March 11, 2010 by The Citron Review
by Sarah Long
These fern-like weeds grow along the roads. “Watch this,” you say, bending down over a plant. The touch of your fingertip sets it recoiling, stunned–a fun, jungle trick you picked up somewhere along your way.
The plant’s name translates to sleepyhead, or late riser, as if there’s whimsy in self-preservation, the instinctual drive to shut out body heat.
“We mean you no harm, little plant,” I want to say. And I find myself wanting to tell you the same, all the time, but you’re quicker.
“If you get the chance to live in New York,” you tell me, “you should do it.” But you don’t live in New York. You and I could go there together, but we’re not talking about that. You’re urging me to move there with someone else, the boy you can’t hear about, the boy I recoil against if it gets too hot.
The further I am, the less you have to fold in on yourself. I find it strange, my leaves always opening, always waiting for the harmless touch.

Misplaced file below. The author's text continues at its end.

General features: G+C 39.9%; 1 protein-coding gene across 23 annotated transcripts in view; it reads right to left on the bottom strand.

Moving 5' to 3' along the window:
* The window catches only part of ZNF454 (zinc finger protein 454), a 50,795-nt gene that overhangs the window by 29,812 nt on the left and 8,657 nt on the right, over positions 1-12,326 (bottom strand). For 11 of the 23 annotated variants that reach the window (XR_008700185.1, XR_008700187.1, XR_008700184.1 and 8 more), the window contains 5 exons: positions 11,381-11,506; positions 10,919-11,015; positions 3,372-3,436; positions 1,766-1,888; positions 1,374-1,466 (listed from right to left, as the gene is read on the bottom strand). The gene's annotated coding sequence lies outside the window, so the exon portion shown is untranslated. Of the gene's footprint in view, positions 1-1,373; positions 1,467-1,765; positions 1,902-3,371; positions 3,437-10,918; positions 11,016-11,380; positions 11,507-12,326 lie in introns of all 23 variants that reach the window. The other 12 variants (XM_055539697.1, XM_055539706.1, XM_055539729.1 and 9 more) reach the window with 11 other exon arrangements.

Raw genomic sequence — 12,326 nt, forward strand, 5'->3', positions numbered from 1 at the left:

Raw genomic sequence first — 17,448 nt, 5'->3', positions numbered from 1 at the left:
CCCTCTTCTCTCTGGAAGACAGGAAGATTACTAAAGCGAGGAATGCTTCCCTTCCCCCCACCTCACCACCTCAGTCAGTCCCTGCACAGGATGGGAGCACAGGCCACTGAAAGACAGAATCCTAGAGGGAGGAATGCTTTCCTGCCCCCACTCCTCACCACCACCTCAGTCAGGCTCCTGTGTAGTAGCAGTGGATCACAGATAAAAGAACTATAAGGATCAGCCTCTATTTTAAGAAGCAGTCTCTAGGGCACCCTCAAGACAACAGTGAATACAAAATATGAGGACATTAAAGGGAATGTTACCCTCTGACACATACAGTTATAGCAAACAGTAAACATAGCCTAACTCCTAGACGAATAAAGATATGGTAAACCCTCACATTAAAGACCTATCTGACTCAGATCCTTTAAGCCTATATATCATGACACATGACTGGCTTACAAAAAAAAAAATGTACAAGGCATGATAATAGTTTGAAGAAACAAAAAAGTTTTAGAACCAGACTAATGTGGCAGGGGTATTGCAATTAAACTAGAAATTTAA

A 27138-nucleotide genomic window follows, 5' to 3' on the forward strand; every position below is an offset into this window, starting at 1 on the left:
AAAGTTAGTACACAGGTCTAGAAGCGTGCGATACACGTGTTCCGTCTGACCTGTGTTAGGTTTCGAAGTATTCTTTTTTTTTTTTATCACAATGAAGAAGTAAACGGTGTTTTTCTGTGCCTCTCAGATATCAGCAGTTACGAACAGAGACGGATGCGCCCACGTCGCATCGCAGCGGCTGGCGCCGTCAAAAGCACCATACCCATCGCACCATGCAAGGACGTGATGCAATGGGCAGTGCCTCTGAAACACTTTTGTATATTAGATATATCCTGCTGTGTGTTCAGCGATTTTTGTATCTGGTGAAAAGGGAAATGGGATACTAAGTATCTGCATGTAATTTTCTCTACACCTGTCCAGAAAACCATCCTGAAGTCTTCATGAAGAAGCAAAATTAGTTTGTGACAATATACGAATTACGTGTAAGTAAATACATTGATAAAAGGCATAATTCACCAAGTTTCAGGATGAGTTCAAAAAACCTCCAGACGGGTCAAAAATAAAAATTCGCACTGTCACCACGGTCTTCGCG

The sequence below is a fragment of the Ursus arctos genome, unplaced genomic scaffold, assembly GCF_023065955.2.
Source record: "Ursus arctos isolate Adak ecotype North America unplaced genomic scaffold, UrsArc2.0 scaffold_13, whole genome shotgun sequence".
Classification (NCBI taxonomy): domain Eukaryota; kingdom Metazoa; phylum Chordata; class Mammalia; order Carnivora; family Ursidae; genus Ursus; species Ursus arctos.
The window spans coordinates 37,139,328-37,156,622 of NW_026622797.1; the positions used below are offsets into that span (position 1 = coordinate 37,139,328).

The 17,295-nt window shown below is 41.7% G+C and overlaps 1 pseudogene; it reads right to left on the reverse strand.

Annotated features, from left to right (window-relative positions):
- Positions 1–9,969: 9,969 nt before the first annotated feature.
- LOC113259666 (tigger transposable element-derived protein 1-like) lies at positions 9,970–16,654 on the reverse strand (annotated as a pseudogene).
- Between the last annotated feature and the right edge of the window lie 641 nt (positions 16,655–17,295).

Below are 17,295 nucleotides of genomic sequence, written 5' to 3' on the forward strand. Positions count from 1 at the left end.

Sarah Long cofounded the online literary journal Two Hawks Quarterly with some other writing chums from the BA program at Antioch University-Los Angeles, where she is currently completing her MFA in Fiction and Poetry. She has just begun working in earnest on her first novel, which she can only describe at present as a story about divorce and dogs. Writing about herself in the 3rd person makes her uncomfortable, but it seemed suitable for this purpose. Some other bits of her writing can be found at Slant Tales.